A supercomputer named Eugene Goostman has become the first machine to fool people into thinking its human.
The computer passed June 7 the decades-old Turing Test in which a machine has to convince people at least 30 percent of the time they are talking to a human in order to prove it is actually "thinking."
Goostman succeeded 33 percent of the time.
The computer's program called Eugene simulated a 13-year-old boy in fooling judges at the Royal Society in London. The University of Reading organized the test.
The test is based on the 1950 famous question and answer experiment of Alan Turing, the father of modern computer science. The experiment investigated whether people can detect whether they are talking to a human or a machine.
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The winning program was developed in Saint Petersburg, Russia. The creators were Vladimir Veselov, born in Russia and now living in the United States, and Ukraine-born Eugene Demchenko, who lives in Russia.
The program, which has been under development since 2001, fooled the judges during a series of five-minute keyboard conversations. The development team spent a lot of time creating a character with a believable personality in order to dupe the judges, Veselov said.
Supercomputer 'Eugene Goostman' becomes the first to fool people into thinking its human
"This year we improved the 'dialog controller,' which makes the conversation far more human-like when compared to programs that just answer questions," Veselov said in a statement. "Going forward we plan to make Eugene smarter and continue working on improving what we refer to as 'conversation logic'."
The fact that the program pretended to be a younger teenager gave scientists some leeway in having to answer questions. "Our main idea was that he can claim that he knows anything, but his age also makes it perfectly reasonable that he doesn't know everything," Veselov said of Eugene.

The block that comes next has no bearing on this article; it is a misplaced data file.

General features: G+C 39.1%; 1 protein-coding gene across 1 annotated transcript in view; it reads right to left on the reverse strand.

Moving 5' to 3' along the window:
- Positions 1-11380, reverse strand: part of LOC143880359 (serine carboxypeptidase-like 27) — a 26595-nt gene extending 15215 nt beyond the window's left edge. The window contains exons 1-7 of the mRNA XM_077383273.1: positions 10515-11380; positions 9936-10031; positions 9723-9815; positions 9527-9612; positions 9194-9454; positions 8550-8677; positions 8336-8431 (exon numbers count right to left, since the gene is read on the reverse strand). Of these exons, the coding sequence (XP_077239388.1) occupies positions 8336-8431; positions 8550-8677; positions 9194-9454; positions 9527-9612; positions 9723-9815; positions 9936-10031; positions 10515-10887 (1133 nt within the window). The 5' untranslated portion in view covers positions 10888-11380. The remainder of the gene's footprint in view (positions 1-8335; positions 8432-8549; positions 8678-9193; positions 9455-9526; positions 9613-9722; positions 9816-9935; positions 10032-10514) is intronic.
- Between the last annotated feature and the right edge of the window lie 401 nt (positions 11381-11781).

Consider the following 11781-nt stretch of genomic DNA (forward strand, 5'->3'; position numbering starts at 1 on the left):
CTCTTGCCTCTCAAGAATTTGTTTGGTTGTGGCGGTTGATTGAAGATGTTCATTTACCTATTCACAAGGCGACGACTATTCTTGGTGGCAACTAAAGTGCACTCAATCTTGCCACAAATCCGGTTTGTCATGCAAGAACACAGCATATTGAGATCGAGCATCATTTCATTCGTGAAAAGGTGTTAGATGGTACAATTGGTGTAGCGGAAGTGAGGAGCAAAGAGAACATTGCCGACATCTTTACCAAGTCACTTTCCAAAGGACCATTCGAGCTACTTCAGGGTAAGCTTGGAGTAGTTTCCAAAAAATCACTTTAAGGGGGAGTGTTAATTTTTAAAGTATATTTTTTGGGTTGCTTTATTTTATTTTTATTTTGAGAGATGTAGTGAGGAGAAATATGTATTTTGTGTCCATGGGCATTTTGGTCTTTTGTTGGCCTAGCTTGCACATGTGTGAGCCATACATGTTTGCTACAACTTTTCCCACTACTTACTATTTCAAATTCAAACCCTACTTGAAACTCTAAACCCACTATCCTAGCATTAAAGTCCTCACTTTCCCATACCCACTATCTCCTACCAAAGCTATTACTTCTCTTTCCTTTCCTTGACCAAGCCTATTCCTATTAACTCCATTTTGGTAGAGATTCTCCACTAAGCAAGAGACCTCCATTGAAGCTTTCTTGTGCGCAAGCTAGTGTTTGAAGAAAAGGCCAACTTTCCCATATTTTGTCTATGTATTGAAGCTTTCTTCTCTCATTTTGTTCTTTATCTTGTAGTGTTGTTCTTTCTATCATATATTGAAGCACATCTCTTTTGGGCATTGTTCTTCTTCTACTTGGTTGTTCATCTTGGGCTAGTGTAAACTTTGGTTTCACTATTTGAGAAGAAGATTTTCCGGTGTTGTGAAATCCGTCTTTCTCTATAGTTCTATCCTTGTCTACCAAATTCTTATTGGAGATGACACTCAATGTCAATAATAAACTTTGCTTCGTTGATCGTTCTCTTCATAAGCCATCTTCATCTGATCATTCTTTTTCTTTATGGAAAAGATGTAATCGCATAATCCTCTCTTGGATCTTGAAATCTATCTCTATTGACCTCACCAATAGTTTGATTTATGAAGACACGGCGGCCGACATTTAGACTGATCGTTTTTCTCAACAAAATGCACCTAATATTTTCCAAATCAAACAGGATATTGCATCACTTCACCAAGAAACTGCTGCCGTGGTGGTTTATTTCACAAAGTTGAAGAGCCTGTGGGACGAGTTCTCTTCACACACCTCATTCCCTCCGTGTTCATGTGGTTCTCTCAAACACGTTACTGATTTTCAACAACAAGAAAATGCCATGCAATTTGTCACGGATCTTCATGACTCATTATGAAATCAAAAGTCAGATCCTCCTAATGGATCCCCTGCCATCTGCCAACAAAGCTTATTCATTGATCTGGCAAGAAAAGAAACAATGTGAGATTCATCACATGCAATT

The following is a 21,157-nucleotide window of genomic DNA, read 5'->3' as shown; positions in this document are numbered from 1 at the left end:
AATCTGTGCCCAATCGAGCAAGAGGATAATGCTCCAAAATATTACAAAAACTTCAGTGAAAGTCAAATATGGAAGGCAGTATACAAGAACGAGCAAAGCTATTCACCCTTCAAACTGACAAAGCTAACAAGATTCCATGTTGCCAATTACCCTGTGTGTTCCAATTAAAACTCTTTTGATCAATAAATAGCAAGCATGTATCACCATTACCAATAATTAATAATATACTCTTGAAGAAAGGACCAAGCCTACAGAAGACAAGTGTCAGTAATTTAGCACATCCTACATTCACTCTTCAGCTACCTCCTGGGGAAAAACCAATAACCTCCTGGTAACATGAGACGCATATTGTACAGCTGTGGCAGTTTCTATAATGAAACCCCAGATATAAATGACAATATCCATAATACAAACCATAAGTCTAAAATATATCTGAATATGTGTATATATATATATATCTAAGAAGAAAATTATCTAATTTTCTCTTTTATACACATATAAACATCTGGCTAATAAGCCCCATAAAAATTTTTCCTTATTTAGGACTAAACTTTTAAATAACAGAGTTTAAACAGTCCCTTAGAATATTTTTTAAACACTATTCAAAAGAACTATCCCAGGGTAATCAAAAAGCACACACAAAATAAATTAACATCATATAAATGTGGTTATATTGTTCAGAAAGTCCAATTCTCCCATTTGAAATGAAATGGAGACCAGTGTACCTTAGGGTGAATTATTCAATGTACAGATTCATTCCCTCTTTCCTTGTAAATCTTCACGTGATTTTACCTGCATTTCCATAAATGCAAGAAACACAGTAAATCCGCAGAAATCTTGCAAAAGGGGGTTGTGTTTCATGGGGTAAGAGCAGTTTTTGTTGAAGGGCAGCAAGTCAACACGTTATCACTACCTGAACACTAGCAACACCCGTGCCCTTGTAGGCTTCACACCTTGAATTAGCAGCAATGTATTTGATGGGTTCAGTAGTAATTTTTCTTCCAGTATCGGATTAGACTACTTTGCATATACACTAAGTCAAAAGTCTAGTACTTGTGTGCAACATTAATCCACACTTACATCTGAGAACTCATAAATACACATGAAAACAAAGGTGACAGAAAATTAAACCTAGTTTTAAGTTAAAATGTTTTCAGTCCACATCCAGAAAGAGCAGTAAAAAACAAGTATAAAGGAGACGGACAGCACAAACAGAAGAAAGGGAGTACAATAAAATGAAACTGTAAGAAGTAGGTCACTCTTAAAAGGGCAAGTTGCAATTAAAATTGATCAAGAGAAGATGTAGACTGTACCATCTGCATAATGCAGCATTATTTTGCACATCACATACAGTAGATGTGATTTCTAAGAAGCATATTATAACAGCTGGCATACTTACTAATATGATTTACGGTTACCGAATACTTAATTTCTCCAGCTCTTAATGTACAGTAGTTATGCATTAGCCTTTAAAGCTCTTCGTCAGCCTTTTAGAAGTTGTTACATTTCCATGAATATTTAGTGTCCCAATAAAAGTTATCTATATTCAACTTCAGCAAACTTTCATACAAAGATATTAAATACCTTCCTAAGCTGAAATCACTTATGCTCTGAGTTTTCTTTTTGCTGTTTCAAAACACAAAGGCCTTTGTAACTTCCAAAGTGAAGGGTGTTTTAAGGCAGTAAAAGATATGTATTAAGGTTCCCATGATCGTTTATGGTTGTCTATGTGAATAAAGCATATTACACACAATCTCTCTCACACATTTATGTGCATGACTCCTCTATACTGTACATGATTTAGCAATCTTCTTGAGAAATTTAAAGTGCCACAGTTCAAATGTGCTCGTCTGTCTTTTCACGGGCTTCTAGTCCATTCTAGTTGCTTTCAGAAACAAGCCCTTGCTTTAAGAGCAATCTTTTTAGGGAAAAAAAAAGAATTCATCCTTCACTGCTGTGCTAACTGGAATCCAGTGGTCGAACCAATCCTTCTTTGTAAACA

While other scientists have claimed to pass the Turing Test, the British contest involved the most simultaneous comparison tests, was independently verified and, most importantly, had no restrictions on the conversations, organizers said.
"We are therefore proud to declare that Alan Turing's Test was passed for the first time," Kevin Warwick, a visiting professor at the University of Reading and deputy vice chancellor for research at Coventry University, said in statement.
The Eugene program is called a chatbot, which is software that is designed to simulate intelligent conversation with humans via auditory or textual methods.
The computer milestone reached at the Royal Society is a "wake-up call to cybercrime," Warwick said.
"The Turing Test is a vital tool for combatting that threat," he said. "It is important to understand more fully how online, real-time communication of this type can influence an individual human in such a way that they are fooled into believing something is true...when in fact it is not."
Eugene was one of five supercomputers that took the Turing Test. The judges tasked with deciding whether they were talking to a machine or a human included actor Robert Llewellyn, who played the robot Kryten in the British TV series Red Dwarf, and Lord John Sharkey, who led the successful campaign for Alan Turing's posthumous pardon last year.
Turing was a brilliant British mathematician who helped the allies win World War II by cracking the secret codes used by German submarines.
In 1952, he was convicted on charges of homosexuality, a crime in the United Kingdom until 1967. To avoid prison, he underwent a process known as chemical castration.
He committed suicide two years later.